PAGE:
River Wolf or Lobo de río is the very evocative Spanish name for one of the South America’s rarest and most dazzling mammals, the Giant River Otter (Pteroneura brasiliensis).
Seeing and photographing the elusive otter has been on my priority list for a long time. In June 2007 I made my first attempt, but bad weather prevented my final flight into the Amazonian Ecuador. Two years later in 2009 I visited the floorplain of Manu National Park in south-eastern Peru, home to around 20 families or 100 individuals of these large otters, but after a full week’s stay in this otherwise exciting National Park, I had still no images of the Giant River Otter.
The Giant River Otter range is across North-central South America; it lives mainly in and along the Amazon River Delta and in the Pantanal. Its distribution has been greatly reduced and is now discontinuous.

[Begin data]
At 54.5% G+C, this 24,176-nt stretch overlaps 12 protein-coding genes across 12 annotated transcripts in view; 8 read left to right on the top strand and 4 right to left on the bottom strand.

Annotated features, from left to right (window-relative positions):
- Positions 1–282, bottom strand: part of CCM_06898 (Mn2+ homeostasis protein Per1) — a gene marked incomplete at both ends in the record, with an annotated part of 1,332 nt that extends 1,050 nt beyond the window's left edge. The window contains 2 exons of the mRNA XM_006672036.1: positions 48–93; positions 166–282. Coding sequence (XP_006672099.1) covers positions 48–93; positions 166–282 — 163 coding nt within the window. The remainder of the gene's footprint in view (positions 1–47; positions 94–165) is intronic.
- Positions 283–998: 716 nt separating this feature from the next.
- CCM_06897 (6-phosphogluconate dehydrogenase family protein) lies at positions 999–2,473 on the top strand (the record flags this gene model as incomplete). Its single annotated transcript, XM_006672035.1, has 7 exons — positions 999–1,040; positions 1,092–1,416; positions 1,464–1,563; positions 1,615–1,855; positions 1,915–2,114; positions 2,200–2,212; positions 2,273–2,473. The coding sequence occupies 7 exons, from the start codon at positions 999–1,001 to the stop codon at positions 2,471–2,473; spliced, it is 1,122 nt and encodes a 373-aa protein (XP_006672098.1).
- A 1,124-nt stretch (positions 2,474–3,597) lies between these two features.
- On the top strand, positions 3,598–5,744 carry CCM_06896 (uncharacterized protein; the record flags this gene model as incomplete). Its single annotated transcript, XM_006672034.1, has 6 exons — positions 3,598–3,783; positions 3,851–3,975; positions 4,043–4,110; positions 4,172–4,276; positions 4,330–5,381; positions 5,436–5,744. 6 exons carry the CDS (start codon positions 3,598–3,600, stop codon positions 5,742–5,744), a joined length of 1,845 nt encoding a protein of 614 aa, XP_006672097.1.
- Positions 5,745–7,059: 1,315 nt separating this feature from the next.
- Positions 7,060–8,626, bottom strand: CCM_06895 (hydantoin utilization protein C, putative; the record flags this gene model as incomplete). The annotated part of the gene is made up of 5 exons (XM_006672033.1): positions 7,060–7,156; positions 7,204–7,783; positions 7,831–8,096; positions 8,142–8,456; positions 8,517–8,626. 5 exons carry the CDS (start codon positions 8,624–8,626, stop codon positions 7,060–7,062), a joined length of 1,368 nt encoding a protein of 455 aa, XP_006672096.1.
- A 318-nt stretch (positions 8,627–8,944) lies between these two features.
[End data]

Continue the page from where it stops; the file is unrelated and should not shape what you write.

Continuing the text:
Some five year later after more research I had an opportunity to spend two weeks in the Pantanal, which is the world’s largest wetland area located mostly within the Brazilian state of Mato Grosso do Sul.
The Pantanal is Brazil’s wildlife wonderland. However, like most other places on our plant, Latin America is no longer a safe continent for large mammals and many are Endangered like the Giant Otter. However, this time I was not to be disappointed.